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VoIP-enabled DSL gateway growth fueled by IPTV

VoIP-enabled DSL gateway growth is being fueled by IPTV, but deployments are predominantly in Europe.

In this interview, Dell'Oro principal analyst Steve Nozik discusses VoIP-enabled DSL gateways and how IPTV is affecting...

their deployment. The firm recently released "The Dell'Oro Group Quarterly Access Report."

Question: What did the study look at, and what were the top-line conclusions?

Nozik: We track DSL customer premise equipment by vendor. We have three segments: simple modems, routers or gateways that are data-only, and routers and gateways that are voice-enabled. We survey the vendors and get their shipments for each of the three segments. Based on fourth-quarter numbers, we saw a pretty significant increase for revenue and total units shipped for the voice-enabled products. It has been increasing throughout 2006. The third and fourth quarter were stronger than the first part of the year. Service providers in Europe are going ahead and deploying services that require this kind of gateway. For example, France Telecom has a service that utilizes Livebox, which is a voice-enabled gateway supplied by Thomson and Sagem. And there is BT with the BT Hub. I'm seeing others. KPN in the Netherlands has been deploying VoIP to some of its installed base. That's driving shipments of [voice-enabled] gateways over there. We saw strong growth, especially in the second half of the year, especially in Western Europe in countries such as France, Britain, the Netherlands and others. This [study] is mainly residential, [though] there are some business uses.

Question: Is this happening in North America?

Nozik: There is not too much in the U.S. in terms of major deployments. VoIP in the states right now is by cable and companies like Vonage. We don't track the Vonage-type of adapters and don't include them in the numbers. If we look at DSL penetration rates [historically], Western Europe lagged North America by a year or two. This area now is ahead in deploying advanced services, but I would expect this to spread into North America. A lot of manufacturers think so, as well. One reason Europe may have a head start is that [the devices are deployed] for video services such as IPTV. In Europe, the requirements for IPTV bandwidth are less than North America. Some of the infrastructure is in place utilizing ADSL 2+ that can really be sufficient in the shorter term for IPTV deployment.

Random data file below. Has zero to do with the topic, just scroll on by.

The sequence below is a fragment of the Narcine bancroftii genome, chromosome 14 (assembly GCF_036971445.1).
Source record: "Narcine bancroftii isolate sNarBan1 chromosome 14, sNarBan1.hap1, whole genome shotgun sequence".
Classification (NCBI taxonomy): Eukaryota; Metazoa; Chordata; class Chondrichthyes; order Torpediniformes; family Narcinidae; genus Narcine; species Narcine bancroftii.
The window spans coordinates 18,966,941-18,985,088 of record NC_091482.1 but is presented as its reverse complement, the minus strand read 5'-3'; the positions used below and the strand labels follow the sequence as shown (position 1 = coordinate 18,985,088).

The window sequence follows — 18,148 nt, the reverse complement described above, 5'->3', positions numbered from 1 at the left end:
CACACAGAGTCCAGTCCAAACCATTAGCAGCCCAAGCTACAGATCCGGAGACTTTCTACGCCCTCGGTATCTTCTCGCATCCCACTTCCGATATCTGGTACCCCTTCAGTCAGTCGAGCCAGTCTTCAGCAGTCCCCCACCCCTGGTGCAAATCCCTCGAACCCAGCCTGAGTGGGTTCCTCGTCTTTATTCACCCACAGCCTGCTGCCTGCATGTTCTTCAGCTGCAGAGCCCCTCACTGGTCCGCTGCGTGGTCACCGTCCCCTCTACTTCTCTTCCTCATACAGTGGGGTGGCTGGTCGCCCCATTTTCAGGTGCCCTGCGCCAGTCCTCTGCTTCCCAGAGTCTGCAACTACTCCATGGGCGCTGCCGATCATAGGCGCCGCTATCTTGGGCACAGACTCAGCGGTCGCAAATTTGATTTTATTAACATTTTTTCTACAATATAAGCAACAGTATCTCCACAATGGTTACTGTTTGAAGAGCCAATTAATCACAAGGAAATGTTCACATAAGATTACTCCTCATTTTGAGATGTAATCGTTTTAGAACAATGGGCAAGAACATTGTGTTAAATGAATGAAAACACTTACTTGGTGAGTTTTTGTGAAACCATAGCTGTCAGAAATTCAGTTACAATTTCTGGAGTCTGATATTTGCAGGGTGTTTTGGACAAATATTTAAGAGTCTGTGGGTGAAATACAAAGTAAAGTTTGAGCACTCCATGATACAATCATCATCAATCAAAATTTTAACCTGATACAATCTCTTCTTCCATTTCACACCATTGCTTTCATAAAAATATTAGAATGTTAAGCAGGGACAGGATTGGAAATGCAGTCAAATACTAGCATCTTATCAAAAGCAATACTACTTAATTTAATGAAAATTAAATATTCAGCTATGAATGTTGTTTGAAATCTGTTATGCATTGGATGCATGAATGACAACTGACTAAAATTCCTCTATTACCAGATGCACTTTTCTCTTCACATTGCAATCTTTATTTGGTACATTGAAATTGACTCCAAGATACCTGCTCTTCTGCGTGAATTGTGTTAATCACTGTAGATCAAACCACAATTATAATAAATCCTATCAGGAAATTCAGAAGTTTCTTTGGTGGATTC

Question: Why is there such a discrepancy between Western Europe and North America?

Nozik: In North America, there is a much higher bandwidth requirement for IPTV because they have to compete with cable companies. Many places have to put a whole new infrastructure closer to the end user to get the required bandwidth. It's in the process of happening. AT&T Lightspeed, [for instance], is a project to provide television services to its customer base. It's really taken a while to get the infrastructure in place and to test the technology. I believe it will happen, but the technical requirements in North America are more bandwidth-intensive and more complex than some of the areas of Europe.

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